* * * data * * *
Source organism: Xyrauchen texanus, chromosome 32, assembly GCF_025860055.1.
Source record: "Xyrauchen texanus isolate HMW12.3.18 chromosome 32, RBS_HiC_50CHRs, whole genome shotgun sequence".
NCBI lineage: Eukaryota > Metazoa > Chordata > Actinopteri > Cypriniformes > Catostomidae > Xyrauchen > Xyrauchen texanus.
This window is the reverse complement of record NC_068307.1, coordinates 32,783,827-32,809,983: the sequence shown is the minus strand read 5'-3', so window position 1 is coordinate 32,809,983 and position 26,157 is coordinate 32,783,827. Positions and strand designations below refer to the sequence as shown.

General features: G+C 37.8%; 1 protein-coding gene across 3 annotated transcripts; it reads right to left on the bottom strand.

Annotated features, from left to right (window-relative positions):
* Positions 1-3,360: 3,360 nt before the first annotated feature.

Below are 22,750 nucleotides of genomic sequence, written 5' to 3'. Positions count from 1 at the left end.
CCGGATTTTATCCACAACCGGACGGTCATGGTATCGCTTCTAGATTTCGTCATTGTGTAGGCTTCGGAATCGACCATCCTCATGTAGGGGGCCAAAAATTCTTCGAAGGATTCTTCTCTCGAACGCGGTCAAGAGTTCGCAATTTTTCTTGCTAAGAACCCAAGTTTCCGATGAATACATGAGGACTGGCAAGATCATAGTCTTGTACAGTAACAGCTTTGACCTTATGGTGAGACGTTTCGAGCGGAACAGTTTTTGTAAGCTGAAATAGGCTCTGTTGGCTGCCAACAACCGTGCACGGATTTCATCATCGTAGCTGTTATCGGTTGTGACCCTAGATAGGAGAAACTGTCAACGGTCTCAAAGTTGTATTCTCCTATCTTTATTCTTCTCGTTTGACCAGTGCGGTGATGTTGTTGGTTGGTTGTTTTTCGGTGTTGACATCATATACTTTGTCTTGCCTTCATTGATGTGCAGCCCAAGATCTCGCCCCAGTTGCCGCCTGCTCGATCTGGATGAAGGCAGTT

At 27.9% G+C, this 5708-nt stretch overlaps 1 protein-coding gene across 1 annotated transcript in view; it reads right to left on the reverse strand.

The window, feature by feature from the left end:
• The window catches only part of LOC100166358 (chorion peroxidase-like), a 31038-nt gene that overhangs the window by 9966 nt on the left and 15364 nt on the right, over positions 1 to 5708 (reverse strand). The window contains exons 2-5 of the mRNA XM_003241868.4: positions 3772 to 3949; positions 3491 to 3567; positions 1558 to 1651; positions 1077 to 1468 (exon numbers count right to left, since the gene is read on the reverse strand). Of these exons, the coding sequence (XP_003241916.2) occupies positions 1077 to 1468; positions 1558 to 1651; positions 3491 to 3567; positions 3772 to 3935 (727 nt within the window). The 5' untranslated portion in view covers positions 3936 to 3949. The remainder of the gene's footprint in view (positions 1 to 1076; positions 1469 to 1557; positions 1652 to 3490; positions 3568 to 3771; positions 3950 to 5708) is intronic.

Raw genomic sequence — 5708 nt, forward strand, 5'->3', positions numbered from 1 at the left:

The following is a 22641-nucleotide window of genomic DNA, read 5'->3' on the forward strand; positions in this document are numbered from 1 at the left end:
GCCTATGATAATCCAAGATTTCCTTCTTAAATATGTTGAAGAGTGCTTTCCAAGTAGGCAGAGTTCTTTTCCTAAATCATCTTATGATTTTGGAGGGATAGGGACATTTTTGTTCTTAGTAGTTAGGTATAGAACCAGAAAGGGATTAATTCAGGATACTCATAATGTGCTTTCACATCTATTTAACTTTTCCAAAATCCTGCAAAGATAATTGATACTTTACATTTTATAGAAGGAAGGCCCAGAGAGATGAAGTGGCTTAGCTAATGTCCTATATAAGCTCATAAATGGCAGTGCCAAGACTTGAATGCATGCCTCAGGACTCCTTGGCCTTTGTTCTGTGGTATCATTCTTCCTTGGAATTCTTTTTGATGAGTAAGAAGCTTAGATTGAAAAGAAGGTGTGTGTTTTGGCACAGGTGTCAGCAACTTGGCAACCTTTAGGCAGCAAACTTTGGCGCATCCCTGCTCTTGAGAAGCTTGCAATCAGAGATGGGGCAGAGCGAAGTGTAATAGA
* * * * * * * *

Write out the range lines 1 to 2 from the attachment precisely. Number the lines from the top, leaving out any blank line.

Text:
Source organism: Xyrauchen texanus, chromosome 32, assembly GCF_025860055.1.
Source record: "Xyrauchen texanus isolate HMW12.3.18 chromosome 32, RBS_HiC_50CHRs, whole genome shotgun sequence".